There’s a great deal of talk today about the difficulties of finding a job, but any ENT physician in private practice knows that hiring someone for a position can be an equally daunting task. For a practice owner, new faces are always a welcome addition to the office, but when there are more physicians and administrative staff coming and going in your practice than patients, there’s likely a problem with the hiring process.
Explore this issue:September 2012
Susanne Madden can attest to that fact. As president and CEO of The Verden Group, a practice management consulting firm in the medical sector, she’s witnessed issues with nonstop physician turnover firsthand, particularly among solo practitioners. “We had a client who had hired and fired and hired and fired … and it didn’t work out because there were mixed expectations,” she said. “They were each on two totally different pages.”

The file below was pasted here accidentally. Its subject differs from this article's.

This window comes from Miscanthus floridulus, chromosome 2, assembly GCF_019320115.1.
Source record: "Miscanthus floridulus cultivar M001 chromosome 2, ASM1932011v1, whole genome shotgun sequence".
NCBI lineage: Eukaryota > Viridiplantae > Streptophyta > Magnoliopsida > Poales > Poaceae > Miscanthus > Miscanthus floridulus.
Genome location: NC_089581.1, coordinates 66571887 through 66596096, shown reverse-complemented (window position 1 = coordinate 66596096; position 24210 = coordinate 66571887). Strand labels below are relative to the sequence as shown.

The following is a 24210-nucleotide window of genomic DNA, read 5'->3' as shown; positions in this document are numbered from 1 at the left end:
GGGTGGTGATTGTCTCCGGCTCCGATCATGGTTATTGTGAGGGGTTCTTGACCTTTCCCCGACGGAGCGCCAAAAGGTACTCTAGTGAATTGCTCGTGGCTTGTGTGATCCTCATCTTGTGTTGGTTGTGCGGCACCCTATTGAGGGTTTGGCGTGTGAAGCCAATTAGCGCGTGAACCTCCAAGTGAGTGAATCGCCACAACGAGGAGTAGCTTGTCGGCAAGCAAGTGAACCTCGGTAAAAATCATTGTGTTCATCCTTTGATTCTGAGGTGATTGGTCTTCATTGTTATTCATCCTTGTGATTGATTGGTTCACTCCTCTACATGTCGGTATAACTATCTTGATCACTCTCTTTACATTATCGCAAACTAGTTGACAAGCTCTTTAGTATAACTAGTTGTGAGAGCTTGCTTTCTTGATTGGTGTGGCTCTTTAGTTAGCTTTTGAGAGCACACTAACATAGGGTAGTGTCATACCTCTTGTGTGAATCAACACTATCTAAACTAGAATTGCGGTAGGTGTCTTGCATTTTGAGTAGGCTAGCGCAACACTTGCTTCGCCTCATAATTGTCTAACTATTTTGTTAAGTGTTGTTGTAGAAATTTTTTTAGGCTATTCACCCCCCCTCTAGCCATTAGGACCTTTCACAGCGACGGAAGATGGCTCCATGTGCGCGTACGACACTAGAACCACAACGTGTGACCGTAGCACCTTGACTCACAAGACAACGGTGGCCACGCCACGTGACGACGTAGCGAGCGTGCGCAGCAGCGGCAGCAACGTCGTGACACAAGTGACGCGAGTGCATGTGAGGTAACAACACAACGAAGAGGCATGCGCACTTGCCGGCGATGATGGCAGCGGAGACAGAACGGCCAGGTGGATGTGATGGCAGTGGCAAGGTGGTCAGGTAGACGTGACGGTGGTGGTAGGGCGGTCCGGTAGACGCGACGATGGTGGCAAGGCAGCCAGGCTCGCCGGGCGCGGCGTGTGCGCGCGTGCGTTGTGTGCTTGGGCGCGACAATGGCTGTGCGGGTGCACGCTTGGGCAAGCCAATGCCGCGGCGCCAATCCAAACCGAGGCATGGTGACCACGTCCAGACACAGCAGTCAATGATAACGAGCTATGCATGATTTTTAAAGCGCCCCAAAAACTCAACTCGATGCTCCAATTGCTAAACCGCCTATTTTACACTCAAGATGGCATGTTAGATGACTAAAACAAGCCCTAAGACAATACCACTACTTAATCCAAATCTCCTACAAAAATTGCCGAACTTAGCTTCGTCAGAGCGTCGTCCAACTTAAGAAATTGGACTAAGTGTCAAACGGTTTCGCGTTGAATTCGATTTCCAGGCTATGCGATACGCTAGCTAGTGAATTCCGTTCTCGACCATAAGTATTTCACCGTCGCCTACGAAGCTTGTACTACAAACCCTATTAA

Making sure a new hire is on the same page as the decision makers in the practice is a step that starts in the candidacy stage, and by recognizing certain red flags from the gate, practice owners can eliminate the employee revolving door.| | | Next → | Single Page